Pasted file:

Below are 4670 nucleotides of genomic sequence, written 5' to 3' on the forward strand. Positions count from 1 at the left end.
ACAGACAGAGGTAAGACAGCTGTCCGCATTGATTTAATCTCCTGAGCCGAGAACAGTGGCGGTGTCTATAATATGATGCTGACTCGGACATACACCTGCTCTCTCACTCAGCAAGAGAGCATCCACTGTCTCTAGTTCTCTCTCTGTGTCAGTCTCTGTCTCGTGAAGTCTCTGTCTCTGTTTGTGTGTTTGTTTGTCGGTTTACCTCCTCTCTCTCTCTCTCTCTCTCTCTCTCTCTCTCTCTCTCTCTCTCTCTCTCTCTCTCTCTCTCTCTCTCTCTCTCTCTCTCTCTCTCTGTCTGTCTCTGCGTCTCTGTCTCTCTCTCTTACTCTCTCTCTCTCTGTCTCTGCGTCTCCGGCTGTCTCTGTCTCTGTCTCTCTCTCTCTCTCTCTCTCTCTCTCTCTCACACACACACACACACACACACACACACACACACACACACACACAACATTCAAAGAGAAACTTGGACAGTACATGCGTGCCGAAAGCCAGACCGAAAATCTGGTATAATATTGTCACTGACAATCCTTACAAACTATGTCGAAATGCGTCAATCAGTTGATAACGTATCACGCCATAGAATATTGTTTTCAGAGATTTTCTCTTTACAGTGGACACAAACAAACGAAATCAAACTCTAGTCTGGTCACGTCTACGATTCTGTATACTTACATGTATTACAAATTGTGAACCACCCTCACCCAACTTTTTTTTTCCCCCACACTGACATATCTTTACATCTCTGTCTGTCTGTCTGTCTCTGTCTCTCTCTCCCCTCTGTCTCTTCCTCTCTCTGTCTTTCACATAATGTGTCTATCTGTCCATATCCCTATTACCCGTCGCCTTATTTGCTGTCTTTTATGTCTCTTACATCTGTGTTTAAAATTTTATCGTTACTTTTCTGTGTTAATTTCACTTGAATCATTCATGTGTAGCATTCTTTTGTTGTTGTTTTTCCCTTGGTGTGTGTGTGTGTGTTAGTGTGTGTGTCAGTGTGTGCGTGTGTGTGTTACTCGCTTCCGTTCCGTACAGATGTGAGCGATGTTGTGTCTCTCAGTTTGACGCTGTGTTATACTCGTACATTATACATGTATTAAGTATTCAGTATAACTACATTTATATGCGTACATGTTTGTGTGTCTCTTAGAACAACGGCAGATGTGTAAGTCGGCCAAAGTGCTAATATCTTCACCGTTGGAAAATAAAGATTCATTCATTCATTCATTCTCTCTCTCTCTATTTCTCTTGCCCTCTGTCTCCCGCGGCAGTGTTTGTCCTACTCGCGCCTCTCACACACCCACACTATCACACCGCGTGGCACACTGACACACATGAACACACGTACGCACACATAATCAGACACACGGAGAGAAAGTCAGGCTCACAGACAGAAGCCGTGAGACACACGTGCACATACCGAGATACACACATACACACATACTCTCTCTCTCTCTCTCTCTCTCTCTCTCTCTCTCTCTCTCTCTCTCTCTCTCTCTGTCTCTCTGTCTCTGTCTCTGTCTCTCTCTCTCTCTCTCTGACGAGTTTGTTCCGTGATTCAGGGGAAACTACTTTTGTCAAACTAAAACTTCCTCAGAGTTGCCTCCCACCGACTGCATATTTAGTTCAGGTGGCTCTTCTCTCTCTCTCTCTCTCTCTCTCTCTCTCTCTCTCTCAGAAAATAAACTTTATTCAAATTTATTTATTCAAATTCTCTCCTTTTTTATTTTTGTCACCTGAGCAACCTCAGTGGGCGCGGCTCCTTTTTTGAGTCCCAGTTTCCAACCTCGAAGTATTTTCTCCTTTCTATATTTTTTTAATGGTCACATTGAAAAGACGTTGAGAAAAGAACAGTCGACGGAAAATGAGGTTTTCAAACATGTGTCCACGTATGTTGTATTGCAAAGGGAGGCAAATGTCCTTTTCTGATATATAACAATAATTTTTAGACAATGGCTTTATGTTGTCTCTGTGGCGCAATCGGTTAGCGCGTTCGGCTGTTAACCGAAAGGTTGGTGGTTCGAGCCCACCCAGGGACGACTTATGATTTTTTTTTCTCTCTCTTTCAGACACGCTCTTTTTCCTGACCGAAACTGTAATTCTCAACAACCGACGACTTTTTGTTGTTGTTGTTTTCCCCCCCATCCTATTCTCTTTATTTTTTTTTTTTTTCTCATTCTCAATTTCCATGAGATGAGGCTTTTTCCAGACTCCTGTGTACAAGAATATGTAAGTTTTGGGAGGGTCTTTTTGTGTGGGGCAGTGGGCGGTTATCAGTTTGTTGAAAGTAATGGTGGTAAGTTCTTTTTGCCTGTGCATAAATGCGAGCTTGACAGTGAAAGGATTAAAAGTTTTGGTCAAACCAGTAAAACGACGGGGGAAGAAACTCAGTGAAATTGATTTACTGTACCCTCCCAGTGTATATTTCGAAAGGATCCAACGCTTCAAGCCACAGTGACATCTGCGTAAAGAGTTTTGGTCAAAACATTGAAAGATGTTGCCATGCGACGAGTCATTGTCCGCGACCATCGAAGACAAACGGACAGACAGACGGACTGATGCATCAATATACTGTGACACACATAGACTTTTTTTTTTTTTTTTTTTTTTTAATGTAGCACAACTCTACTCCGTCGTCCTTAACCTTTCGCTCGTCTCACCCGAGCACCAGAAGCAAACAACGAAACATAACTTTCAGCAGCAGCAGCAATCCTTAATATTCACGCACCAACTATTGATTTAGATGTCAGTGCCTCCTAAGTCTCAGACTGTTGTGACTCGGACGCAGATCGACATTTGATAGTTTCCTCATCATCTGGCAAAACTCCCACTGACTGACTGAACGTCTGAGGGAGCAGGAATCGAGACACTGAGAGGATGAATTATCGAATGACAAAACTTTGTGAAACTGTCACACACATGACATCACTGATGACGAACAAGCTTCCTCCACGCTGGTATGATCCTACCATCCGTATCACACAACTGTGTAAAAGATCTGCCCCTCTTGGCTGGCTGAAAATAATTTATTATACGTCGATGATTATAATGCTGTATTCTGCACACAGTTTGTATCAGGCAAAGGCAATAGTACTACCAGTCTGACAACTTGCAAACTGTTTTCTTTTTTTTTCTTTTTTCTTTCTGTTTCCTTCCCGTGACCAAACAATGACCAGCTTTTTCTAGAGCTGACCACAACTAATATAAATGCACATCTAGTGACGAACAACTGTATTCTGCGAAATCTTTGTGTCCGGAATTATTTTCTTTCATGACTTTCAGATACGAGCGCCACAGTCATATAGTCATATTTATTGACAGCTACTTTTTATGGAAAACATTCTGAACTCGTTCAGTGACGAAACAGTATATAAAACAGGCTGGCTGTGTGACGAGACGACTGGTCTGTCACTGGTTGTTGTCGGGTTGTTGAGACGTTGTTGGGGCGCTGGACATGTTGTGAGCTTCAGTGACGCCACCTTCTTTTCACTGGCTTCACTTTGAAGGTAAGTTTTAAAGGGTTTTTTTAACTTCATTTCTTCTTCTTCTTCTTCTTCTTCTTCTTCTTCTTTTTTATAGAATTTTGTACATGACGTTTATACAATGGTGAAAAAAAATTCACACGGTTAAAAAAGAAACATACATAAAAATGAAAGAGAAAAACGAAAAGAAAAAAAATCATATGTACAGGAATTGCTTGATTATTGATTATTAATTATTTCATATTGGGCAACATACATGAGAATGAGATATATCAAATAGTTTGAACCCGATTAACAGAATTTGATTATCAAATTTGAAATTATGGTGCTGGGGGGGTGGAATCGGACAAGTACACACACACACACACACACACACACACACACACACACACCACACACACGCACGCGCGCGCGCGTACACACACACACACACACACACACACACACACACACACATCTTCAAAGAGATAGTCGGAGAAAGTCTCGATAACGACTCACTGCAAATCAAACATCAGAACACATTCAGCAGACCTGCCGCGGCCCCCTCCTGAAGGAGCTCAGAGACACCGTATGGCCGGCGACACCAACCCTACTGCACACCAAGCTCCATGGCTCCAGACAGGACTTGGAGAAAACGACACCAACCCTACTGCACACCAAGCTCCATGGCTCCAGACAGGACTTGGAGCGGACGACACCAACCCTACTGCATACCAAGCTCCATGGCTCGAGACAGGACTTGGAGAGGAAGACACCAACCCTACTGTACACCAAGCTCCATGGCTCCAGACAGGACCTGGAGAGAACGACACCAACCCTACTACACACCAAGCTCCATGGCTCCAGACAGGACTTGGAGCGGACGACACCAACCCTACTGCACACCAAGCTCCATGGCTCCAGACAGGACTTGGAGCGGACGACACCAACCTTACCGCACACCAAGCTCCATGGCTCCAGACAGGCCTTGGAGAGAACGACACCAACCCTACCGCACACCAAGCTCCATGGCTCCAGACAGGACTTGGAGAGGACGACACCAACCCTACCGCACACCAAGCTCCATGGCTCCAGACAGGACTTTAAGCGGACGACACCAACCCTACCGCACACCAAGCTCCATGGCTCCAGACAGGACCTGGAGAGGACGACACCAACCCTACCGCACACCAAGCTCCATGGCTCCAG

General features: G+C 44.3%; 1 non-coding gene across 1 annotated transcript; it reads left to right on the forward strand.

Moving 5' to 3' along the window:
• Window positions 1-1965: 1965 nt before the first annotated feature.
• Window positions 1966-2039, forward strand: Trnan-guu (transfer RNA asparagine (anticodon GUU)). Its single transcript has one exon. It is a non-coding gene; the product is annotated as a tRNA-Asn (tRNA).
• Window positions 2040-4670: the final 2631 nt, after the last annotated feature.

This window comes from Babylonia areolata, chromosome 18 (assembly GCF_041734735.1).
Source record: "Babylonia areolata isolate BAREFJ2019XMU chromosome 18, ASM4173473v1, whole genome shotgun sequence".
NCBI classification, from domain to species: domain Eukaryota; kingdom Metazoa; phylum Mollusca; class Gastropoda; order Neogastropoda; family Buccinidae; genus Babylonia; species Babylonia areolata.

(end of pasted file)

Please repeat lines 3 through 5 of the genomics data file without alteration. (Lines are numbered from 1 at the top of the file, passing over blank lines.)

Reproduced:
General features: G+C 44.3%; 1 non-coding gene across 1 annotated transcript; it reads left to right on the forward strand.

Moving 5' to 3' along the window:
• Window positions 1-1965: 1965 nt before the first annotated feature.